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HC directs Union, state govts to take strict action aganist food adulteration

HC directs Union, state govts to take strict action aganist food adulteration


On Monday, the Rajasthan High Court issued numerous directives to the State and Central governments after taking suo motu attention to the growing issue of food adulteration.

Justice Anoop Kumar Dhand drew attention to the deficiencies in the Food Safety and Standard Act of 2006 and emphasized the absence of food testing facilities to closely examine the food manufacturing and processing sectors.

The Court noted that the food authority is underfunded, understaffed, and unable to keep up with the growing number of food enterprises.

Official Statement 

“The food authorities lack the necessary technology to effectively monitor the situation at the ground level.” It stated that there are questions regarding the standard operating procedures that the numerous laboratories across the nation’s states adhere to when examining the products.

A public interest lawsuit was started by the Court suo motu on this background with the goal of “finding out the solutions for the good health of all the living beings.”

Food adulteration is an increasingly recognized global public health problem. Having adulterated food is highly toxic and the same leads to several health issues including certain nutrition deficiency diseases, kidney disorders and failure of an individual’s organs including heart, kidney, liver, etc. Adulteration or contamination of natural food products is one of the major challenges in today’s society,” the Court underscored.

Court Statements

The Court stressed that Article 21 of the Indian Constitution shields individuals from dangerous and harmful food items. Additionally, Article 47 mandates that the welfare state guarantees the protection of specific rights for its citizens.

However, it stated that because unorganized sectors are not protected by the law, it does not offer a remedy to every issue.

“There are numerous gaps in the Act of 2006, thus it does not offer remedies to every issue. The Act of 2006 ignores the unorganized sectors. It has shopkeepers, hookers, and small manufacturers who make significant contributions to the unorganized sector. It focuses mostly on the processing sector. The Act of 2006 includes the primary sector, but it overlooks the agricultural sector responsible for producing primary food,” the Court said.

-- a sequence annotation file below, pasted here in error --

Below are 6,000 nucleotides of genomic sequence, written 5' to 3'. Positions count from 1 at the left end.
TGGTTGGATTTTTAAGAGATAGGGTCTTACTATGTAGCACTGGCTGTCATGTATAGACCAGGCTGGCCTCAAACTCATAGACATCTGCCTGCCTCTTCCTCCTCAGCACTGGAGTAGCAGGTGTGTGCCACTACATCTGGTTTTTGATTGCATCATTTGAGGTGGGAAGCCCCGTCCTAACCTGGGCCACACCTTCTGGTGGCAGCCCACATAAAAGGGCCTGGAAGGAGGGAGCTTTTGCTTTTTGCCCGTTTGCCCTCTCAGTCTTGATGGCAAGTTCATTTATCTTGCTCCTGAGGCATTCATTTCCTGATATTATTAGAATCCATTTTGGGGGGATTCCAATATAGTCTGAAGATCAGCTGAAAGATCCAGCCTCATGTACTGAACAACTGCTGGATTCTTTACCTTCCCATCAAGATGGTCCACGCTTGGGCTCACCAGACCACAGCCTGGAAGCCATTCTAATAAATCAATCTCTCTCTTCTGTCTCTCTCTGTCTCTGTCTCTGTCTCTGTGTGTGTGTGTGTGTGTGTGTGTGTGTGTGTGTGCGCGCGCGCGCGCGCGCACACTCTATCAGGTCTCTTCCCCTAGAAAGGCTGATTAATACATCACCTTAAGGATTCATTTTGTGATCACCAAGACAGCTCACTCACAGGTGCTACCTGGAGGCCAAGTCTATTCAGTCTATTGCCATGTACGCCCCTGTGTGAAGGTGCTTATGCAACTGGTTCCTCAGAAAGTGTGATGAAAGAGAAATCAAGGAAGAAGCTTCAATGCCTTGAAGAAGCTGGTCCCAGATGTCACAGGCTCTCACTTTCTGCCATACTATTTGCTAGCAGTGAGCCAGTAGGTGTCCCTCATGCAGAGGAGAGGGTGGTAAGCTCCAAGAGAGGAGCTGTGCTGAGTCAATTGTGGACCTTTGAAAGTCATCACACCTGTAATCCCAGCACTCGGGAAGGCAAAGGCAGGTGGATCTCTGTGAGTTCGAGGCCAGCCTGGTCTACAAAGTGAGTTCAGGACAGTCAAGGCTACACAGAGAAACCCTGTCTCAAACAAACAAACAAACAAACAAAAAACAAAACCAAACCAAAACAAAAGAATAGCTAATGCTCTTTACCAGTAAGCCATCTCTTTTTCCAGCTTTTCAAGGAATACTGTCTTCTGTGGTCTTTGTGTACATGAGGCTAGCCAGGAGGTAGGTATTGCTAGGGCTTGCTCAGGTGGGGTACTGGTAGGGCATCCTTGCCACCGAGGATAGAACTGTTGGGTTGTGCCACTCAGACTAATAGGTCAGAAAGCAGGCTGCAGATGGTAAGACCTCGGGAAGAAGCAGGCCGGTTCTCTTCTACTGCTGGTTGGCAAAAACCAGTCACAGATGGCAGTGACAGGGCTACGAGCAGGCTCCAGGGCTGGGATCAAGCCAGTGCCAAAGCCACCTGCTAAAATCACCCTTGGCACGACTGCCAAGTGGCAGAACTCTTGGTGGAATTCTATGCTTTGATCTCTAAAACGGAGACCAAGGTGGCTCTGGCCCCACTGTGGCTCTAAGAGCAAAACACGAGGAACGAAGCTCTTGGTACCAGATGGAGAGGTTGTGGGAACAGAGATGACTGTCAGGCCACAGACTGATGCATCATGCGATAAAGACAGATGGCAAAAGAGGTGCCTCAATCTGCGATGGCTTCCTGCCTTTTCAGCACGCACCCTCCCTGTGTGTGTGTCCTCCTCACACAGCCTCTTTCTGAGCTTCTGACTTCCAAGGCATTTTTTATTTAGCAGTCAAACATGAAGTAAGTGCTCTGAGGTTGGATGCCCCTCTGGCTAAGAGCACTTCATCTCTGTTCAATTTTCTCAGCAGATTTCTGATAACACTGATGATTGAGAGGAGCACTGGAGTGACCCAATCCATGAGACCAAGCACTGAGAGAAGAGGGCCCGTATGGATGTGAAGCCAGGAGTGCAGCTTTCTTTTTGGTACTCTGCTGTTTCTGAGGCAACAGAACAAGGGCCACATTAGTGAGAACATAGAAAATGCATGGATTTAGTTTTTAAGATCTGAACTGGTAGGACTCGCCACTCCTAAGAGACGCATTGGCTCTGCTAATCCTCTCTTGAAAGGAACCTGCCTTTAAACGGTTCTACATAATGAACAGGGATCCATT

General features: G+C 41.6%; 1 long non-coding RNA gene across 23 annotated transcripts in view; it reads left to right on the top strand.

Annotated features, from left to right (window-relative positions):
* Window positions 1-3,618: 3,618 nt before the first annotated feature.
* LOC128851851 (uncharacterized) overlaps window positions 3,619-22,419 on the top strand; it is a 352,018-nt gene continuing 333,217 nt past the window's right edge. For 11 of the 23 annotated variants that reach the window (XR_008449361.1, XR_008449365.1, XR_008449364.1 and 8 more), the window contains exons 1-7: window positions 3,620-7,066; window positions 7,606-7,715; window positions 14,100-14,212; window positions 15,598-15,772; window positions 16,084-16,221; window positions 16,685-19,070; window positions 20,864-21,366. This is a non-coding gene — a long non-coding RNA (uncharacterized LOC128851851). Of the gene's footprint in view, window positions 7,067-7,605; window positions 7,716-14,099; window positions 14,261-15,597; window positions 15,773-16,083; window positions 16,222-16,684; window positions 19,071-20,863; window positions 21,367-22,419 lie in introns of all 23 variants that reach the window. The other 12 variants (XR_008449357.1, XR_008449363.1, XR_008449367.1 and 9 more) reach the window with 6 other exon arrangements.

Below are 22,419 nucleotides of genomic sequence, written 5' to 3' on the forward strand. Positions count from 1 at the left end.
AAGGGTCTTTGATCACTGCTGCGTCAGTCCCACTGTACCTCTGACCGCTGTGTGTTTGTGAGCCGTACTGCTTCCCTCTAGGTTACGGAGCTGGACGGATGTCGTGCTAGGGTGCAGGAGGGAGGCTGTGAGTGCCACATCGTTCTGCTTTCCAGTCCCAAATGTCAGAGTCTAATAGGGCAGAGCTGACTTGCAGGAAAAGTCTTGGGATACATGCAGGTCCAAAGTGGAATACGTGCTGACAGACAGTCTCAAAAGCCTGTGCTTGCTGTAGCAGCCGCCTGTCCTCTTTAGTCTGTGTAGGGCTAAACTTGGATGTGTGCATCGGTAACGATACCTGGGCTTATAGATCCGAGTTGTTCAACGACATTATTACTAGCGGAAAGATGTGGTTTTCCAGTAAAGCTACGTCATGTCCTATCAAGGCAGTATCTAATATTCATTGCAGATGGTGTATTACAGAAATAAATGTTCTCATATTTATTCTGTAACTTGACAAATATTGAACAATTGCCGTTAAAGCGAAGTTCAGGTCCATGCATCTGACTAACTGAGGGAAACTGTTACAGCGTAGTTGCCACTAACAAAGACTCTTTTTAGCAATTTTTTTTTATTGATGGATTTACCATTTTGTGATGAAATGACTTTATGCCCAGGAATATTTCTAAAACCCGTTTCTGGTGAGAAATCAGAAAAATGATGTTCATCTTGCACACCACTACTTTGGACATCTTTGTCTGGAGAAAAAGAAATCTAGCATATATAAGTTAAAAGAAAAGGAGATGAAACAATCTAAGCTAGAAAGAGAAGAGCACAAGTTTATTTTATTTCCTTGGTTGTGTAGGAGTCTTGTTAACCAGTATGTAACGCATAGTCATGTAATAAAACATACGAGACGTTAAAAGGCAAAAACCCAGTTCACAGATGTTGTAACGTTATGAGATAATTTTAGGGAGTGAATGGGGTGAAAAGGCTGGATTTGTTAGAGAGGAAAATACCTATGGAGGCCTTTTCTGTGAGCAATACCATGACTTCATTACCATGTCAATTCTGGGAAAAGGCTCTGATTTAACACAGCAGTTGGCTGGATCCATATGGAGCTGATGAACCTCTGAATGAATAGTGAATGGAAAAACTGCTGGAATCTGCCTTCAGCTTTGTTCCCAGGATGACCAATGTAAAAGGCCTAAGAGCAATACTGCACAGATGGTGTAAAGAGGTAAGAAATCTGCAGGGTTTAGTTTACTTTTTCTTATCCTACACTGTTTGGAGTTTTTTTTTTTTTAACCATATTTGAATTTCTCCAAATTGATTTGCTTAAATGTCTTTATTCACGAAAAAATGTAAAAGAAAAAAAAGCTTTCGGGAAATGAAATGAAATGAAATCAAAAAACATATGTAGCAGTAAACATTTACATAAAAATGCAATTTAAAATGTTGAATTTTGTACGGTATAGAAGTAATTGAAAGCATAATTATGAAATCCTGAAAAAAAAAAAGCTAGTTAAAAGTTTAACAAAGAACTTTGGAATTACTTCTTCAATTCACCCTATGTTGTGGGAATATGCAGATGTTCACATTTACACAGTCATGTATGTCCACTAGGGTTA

Additionally, it stated that the Ministry of Health and Family Welfare drafted the Food Safety and Standard (Amendment) Bill, 2020 because the Central government was aware of the circumstances.

The Court stated that the legislature knows why they have kept it in cold storage.

“The legislation is still in its early stages of implementation. And the problem is with how poorly it is being carried out. The laws are descriptive. It further stated that “to save the lives of all humans and living beings suffering from serious and life-threatening diseases caused by contaminated unsafe food, the Center and the State Governments are expected to take this issue of food adulteration seriously.”


The Court gave the State and Center the following temporary directives in light of the gravity of the situation:

(a) The central and state governments ought to take the necessary actions to better carry out the Act of 2006;

(b) To determine where and when there are significant chances of adulteration in food goods, SFSA should identify high-risk locations. In accordance, the SFSA should routinely collect samples from those areas.

(c) The SFSA should make sure that test labs are available, with technical staff to manage them. And well-equipped testing infrastructures.

(d) The SFSA and District Authorities need to proactively sample items on a routine basis.

(e) At the state, district, urban, and rural levels, authorities should conduct periodic snapshot summary examinations.

(f) To evaluate the efforts made by the authorities in curbing adulteration, they should establish a State Level Committee. Which is led by the Chief Secretary and the Additional & Principal Secretary of the Health Welfare and Food Department. As well as a District Level Committee led by the respective District Collector.

(g) To raise public knowledge of the operation of the complaint mechanism and the duties of the food safety authorities, the Central government, State governments, and the relevant ministries should establish a website. The website will include a toll-free number and the Food Safety Officers’ contact information;

(h) By developing the complaint system, the central government, state governments, and their departments should keep an eye on compliance. And also unethical methods (if any) employed by the Food Authorities and their Officers;

(i) The government should actively implement ‘Sudh ke Liye Yudh’ in both letter and spirit.

(j) The State Government, the Food Authority, the Commission of Food, and other relevant parties should inform the public about the negative health effects of food adulteration through SMS, FM radio, television, newspapers, print media, electronics, and social media. They should also teach children about food adulteration by holding workshops and seminars in schools, among other venues.

Click here to read the Order in detail.

Bottom Line

The Court further ordered the authorities to produce compliance reports at the end of each month. Which should detail the procedures they are taking about sampling to check for food adulteration.

On July 30, they will hear the case again.

Source: TOI

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